Cloud computing is being widely touted as the next big thing in supply chain information technology, but I have strong doubts about its ability to deliver what everyone is hoping for without creating additional problems for electronics manufacturers.
Let's face it: These days, Internet security is as much an oxymoron as "government intelligence." Within the US, hackers have penetrated ultra-high security systems, including those at the Pentagon and defense contractor Lockheed Martin, while internationally, major incidences have been reported in the Iranian nuclear development program, the United Kingdom’s 2011 Census, and the International Monetary Fund. I can't imagine there are many sites with more layers of security or tighter loss-prevention measures than these, yet they were compromised.
Despite these high-profile events, attempts to extol the virtues of the cloud continue. These arguments include eliminating costly software expenses, avoiding the expense and hassle of software updates and maintenance, and the ability to access programs and files from any system anywhere in the world. (See: Are We Ready for Cloud Manufacturing?)
None of these benefits can be disputed, but are they enough to counter the very real threat of cybersabotage? Electronics companies have spent years and millions of dollars establishing their supply chains as strategic competitive differentiators. I believe this IP should be just as closely guarded as the specs for a revolutionary new chip design. I can't imagine that companies like Intel Corp. (Nasdaq: INTC) or Advanced Micro Devices Inc. (AMD) (NYSE: AMD) keep their product development blueprints in the cloud. Maybe they do, but I doubt it.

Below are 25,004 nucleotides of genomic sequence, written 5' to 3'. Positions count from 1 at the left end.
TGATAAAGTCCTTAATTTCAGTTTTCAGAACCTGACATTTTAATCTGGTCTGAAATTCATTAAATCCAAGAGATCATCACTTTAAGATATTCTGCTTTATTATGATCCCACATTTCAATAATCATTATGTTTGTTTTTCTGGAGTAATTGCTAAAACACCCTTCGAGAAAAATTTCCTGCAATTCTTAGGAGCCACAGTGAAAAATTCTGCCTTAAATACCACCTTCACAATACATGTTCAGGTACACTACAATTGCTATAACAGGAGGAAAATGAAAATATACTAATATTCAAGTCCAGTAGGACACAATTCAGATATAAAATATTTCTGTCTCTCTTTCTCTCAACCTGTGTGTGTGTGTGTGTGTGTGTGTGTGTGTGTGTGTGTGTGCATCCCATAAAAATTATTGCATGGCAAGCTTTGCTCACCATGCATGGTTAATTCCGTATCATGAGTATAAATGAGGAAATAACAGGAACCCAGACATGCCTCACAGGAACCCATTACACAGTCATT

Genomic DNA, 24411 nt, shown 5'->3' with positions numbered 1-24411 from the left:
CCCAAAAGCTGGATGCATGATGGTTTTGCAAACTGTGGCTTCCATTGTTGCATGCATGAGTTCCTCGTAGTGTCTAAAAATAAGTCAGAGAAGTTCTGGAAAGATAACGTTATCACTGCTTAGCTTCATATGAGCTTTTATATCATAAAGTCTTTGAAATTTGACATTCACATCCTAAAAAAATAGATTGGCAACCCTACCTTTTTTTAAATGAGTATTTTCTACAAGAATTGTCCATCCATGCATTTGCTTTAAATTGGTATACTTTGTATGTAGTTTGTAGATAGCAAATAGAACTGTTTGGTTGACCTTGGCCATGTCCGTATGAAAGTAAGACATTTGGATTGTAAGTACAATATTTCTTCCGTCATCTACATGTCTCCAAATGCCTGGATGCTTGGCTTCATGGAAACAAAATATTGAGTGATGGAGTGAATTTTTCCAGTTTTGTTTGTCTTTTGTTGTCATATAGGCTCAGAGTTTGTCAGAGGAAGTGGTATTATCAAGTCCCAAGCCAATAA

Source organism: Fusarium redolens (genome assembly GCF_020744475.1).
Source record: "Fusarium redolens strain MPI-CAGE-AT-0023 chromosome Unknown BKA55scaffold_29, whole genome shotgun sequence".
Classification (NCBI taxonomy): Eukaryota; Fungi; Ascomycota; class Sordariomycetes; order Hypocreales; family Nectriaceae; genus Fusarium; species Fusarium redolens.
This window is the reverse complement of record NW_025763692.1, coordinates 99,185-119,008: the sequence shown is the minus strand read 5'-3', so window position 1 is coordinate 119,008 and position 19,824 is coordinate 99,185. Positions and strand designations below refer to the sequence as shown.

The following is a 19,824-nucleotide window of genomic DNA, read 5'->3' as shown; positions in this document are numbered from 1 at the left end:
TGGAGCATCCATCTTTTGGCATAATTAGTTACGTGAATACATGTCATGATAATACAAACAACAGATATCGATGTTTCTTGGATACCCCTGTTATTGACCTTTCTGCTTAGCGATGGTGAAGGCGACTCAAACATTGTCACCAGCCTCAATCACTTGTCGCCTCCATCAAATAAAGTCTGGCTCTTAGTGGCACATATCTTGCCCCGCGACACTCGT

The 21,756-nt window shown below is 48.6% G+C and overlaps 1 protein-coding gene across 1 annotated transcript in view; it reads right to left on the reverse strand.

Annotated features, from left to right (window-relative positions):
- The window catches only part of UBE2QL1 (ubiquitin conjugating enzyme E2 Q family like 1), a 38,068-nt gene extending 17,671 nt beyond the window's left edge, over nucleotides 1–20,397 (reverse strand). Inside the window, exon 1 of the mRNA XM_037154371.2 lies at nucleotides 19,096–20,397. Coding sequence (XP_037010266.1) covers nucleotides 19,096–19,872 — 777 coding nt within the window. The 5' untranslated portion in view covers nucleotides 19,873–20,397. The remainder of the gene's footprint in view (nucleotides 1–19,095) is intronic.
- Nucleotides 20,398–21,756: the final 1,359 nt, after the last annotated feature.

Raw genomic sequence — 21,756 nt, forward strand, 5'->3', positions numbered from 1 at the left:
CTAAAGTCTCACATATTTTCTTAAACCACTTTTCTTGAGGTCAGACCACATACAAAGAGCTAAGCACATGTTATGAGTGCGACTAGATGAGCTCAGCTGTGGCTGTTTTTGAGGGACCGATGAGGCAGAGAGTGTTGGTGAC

Maybe I am just paranoid, but to me, putting confidential and strategic supply chain information on a hosted server network is like leaving the keys in a brand new Ferrari. You might as well just put up a sign that says "Steal Me," because you know that these networks are going to be prime targets for hackers.
And while I have no doubt that no expense will be spared to try to secure these networks, I also have no doubt that before long, hackers will find their way around them. Look at the sophistication and scope of the measures taken by electronic component counterfeiters. The sad reality is, today's bad guys are smart.
Don't get me wrong: I am a huge fan of technology, and as a writer and journalist, the Internet has become an essential part of my toolkit. However, I truly believe that there is a point where the benefits of convenience and productivity are far outweighed by the risks. Taking supply chain technology to the cloud crosses that line.
So, I would caution members of the electronics supply chain to carefully consider this move. Remember what they say in Vegas -- don't bet what you can't afford to lose.